Whether they work with a legacy publisher or go indie, new authors usually find themselves tasked with the heavy lifting of promoting their own books. Or they do if they are not already a celebrity of some kind. Now that I’m into my second novel and working on my third, I thought I would blog a little on my experiences with getting reviews out of book bloggers and other internet-only reviewers as part of a larger promotional campaign.
As part of promoting Stonewall Goes West, I contacted seven book bloggers and two websites with book review sections, focusing on those with Civil War or military historical content to mirror what I was doing. I am not including authors’ blogs in this blog, but instead dwelling on those who consider themselves book reviewers first and foremost insofar as their website identity goes, although said reviewers may have also written a book.
The short version of this blog is that I didn’t bother trying this route again when the second novel of the series came out, nor will I ever try it again. Here is why:
Failure To Complete
Of the nine different entities who agreed to review my first novel, a year and a half later only one has completed the task. That is an incomplete rate of almost 90%, which would automatically make this promotional effort a failure. In an accounting sense it was also a failure, since I am 99.997% certain I lost money in terms of book sales vs. postal costs.
Beware Of The Blogger
My first point leads straight to this one: just because a guy blogs regularly and seems like a semi-pro doesn’t mean he has a professional attitude. Just for starters, these guys can and will take your book and never speak to you again. In another example, the single review I received for my efforts was done by a blogger who couldn’t be bothered to produce an accurate plot synopsis of my book.
Let me make this point clear: my problem is not that Mr. Redd didn’t like my book and panned it. If you can’t tolerate people not liking your work, you shouldn’t publish, period. My problem is that he misrepresented my book by making gross factual errors in summarizing it. About half of what he says about the plot of Stonewall Goes West is objectively false!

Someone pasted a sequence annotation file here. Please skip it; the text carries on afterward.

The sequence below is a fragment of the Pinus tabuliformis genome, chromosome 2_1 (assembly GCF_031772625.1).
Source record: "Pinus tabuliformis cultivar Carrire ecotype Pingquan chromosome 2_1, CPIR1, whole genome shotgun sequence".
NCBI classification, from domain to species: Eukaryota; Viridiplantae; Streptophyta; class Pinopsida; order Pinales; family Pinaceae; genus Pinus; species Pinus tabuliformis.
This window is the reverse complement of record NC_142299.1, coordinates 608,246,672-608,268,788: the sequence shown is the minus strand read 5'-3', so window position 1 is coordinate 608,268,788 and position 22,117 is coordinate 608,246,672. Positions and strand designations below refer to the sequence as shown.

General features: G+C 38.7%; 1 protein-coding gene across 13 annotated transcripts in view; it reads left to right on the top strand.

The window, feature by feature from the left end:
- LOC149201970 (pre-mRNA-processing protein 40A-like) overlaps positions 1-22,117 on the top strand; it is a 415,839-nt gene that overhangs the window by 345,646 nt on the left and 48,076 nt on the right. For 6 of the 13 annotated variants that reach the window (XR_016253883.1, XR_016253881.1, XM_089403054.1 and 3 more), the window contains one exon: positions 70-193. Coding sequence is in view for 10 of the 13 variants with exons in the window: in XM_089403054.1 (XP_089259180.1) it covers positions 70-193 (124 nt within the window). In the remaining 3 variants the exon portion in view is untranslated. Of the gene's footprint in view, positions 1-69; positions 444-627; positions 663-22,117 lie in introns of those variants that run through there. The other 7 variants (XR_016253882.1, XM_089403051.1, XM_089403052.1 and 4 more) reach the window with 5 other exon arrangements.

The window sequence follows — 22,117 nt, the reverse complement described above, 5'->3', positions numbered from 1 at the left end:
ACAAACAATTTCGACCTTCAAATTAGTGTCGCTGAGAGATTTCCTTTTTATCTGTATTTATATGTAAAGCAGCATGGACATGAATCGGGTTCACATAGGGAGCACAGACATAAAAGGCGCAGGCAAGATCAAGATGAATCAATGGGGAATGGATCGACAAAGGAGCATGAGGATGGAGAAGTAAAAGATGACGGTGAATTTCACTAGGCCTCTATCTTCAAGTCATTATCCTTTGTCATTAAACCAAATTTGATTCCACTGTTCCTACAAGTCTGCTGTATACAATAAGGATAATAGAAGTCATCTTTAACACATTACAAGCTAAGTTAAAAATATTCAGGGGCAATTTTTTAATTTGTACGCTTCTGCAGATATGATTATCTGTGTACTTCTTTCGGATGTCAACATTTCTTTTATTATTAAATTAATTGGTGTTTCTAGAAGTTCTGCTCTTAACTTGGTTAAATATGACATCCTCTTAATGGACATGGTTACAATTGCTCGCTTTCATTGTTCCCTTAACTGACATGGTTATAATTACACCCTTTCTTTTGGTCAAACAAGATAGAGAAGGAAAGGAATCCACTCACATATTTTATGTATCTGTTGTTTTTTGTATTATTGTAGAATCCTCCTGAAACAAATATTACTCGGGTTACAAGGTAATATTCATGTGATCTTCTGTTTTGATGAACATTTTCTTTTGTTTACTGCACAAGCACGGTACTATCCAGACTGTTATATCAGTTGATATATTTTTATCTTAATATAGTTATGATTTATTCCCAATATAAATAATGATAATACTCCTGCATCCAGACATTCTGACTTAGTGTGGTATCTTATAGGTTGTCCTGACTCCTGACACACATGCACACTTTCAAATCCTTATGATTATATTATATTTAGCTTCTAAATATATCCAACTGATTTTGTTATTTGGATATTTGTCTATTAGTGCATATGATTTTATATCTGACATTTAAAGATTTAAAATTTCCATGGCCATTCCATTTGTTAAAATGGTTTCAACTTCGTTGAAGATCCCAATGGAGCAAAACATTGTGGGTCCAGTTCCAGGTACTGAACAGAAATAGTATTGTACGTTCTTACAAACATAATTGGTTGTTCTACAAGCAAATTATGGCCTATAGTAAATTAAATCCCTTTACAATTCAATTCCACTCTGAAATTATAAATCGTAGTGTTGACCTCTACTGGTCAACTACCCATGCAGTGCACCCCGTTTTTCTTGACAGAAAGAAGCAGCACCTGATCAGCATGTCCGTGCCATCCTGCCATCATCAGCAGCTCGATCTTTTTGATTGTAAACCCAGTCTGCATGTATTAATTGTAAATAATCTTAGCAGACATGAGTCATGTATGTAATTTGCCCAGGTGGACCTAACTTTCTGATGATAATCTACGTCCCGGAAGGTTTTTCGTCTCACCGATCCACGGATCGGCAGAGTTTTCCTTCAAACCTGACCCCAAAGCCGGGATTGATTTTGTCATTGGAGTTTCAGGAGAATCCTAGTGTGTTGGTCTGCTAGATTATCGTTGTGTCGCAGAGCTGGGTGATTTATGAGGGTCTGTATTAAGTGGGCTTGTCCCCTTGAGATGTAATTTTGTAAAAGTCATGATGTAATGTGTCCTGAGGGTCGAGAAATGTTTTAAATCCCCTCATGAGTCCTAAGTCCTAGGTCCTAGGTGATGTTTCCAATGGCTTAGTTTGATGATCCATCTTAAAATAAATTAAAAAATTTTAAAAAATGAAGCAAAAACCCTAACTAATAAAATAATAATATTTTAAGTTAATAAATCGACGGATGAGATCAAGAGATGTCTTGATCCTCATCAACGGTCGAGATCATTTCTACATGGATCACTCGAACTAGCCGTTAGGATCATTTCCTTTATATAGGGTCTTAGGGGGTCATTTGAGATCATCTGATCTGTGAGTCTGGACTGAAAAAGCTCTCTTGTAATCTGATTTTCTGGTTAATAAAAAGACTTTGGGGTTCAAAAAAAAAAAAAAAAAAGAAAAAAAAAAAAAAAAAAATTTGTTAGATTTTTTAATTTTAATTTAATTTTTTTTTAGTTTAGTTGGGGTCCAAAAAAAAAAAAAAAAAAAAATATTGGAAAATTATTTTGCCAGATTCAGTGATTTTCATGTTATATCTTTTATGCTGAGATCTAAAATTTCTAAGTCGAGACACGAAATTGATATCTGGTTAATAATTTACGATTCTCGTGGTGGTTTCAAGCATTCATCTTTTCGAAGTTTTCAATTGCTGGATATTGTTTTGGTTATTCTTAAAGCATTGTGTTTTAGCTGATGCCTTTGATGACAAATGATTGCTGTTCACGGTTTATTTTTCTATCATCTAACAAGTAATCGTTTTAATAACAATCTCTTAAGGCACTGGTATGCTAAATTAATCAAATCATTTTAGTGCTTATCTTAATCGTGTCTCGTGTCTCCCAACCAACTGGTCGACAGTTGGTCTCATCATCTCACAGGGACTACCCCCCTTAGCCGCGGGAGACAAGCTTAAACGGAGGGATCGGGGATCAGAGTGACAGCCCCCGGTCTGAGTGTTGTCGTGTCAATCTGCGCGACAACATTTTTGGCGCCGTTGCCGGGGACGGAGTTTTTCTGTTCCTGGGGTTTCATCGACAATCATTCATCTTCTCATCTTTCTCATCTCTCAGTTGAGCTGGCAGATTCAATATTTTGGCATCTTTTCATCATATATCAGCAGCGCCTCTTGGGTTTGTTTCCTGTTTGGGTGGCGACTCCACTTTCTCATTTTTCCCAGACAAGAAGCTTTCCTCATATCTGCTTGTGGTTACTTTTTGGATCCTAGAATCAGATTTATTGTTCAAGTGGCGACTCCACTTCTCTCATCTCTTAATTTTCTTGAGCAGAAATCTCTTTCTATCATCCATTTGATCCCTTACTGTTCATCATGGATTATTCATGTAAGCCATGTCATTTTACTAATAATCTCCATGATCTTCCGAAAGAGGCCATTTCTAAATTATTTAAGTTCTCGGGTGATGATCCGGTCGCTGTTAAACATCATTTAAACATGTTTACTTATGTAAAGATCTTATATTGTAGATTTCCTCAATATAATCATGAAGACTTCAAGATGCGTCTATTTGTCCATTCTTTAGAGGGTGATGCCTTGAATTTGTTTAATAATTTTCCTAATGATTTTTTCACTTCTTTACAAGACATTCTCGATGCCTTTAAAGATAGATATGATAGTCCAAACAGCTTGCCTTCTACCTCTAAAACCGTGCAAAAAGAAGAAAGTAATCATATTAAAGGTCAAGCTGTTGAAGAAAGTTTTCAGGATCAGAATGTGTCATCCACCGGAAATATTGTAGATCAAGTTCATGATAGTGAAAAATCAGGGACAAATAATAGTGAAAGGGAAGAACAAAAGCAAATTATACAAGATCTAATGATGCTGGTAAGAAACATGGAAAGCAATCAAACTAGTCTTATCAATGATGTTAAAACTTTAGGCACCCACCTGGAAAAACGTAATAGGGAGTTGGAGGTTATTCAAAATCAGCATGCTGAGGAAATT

Now perhaps Redd isn’t that bright or perhaps he was actively malicious, but the bottom line here is that if he were writing for a newspaper, magazine or journal, his sloppy factual errors would be grounds for my demanding a correction and/or retraction, and I would get it too! Professionals and professional organizations blanche at such things. Yet because Redd is just a blogger, and responsible only to himself, there is no recourse.
The lesson here is a book blogger can be capricious, stupid, lazy, and/or dishonest, just like the people who write your most infuriating reader reviews. Indeed, sometimes those people will be literally one in the same. You are powerless against either nuisance, so why help them by supplying them with a copy of your book for free?
Most Book Bloggers Have No Audience
Here is an interesting nugget: because of The Whiskey Reveiwer, I have some tools for checking how much traffic competing websites get. Within the first three months of publishing Stonewall Goes West, this blog (the one you are reading right now) was attracting more traffic than any two of my book bloggers put together. Right now it draws in more readers every month than any six of them combined.
The two websites with book review sections I mentioned are a different story, but I’ve obviously got a dramatically bigger following than any of the bloggers, and I built it up very rapidly and without their help. So I can conclude that even if all seven of them had reviewed the book in a timely fashion and showered me with praise, it’s hard to see what I would have gotten out of it except editorial review quotes, because their followings are so miniscule.
As a side note, this point also goes back to the lack of common sense I mentioned before. Three of the reviewers concerned have books of their own out (Redd is one of this trio), and given that they could go to my Facebook group and see that as a measurement of my following, you would think it would be obvious that they should cultivate me. Clearly I can do more for them than they can for me. Yet they either aren’t smart enough or aren’t ambitious enough to see it.
The lesson here is that if you are considering sending your book to a book blogger for review, always check what his following is first. Even if you don’t want to purchase the tools I have for my other projects, you can use Twitter and Facebook followings and Alexa.com as a rough guide.
Proceed With Extreme Care
High risk and low reward doesn’t make sense, and that is unknowingly exactly what I went out and did with my book blogger promotional project. The result was a huge waste of effort and a minor waste of money, both of which would have been better used in other promotional efforts.
Don’t make the same mistake I did. View every book blogger as a potential troll, and check each and every single one you are considering working with to see if they have a following that justifies that risk. Some of them are OK, but you cannot assume that, and even the good ones might not be of any help to you in promoting your book. If you don’t have the time to do your due diligence, don’t bother going this route.